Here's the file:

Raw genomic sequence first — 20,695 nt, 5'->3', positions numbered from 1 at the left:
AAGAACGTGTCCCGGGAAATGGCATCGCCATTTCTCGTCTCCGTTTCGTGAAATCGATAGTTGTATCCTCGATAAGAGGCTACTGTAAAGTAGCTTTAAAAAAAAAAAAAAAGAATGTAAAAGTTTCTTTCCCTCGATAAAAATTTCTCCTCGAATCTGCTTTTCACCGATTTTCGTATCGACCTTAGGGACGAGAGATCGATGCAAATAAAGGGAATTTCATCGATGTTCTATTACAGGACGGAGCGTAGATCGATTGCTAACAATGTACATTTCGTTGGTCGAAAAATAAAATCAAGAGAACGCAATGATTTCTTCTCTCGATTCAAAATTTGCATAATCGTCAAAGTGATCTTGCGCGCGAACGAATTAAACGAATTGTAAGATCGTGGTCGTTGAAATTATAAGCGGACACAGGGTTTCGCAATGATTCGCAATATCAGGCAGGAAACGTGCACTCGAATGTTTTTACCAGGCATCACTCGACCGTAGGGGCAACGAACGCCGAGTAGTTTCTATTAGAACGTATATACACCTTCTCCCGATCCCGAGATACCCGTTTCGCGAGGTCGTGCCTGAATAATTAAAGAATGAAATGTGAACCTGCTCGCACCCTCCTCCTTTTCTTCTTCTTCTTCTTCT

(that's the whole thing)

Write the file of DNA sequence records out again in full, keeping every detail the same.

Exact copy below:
Raw genomic sequence first — 20,695 nt, 5'->3', positions numbered from 1 at the left:
AAGAACGTGTCCCGGGAAATGGCATCGCCATTTCTCGTCTCCGTTTCGTGAAATCGATAGTTGTATCCTCGATAAGAGGCTACTGTAAAGTAGCTTTAAAAAAAAAAAAAAAGAATGTAAAAGTTTCTTTCCCTCGATAAAAATTTCTCCTCGAATCTGCTTTTCACCGATTTTCGTATCGACCTTAGGGACGAGAGATCGATGCAAATAAAGGGAATTTCATCGATGTTCTATTACAGGACGGAGCGTAGATCGATTGCTAACAATGTACATTTCGTTGGTCGAAAAATAAAATCAAGAGAACGCAATGATTTCTTCTCTCGATTCAAAATTTGCATAATCGTCAAAGTGATCTTGCGCGCGAACGAATTAAACGAATTGTAAGATCGTGGTCGTTGAAATTATAAGCGGACACAGGGTTTCGCAATGATTCGCAATATCAGGCAGGAAACGTGCACTCGAATGTTTTTACCAGGCATCACTCGACCGTAGGGGCAACGAACGCCGAGTAGTTTCTATTAGAACGTATATACACCTTCTCCCGATCCCGAGATACCCGTTTCGCGAGGTCGTGCCTGAATAATTAAAGAATGAAATGTGAACCTGCTCGCACCCTCCTCCTTTTCTTCTTCTTCTTCTTCT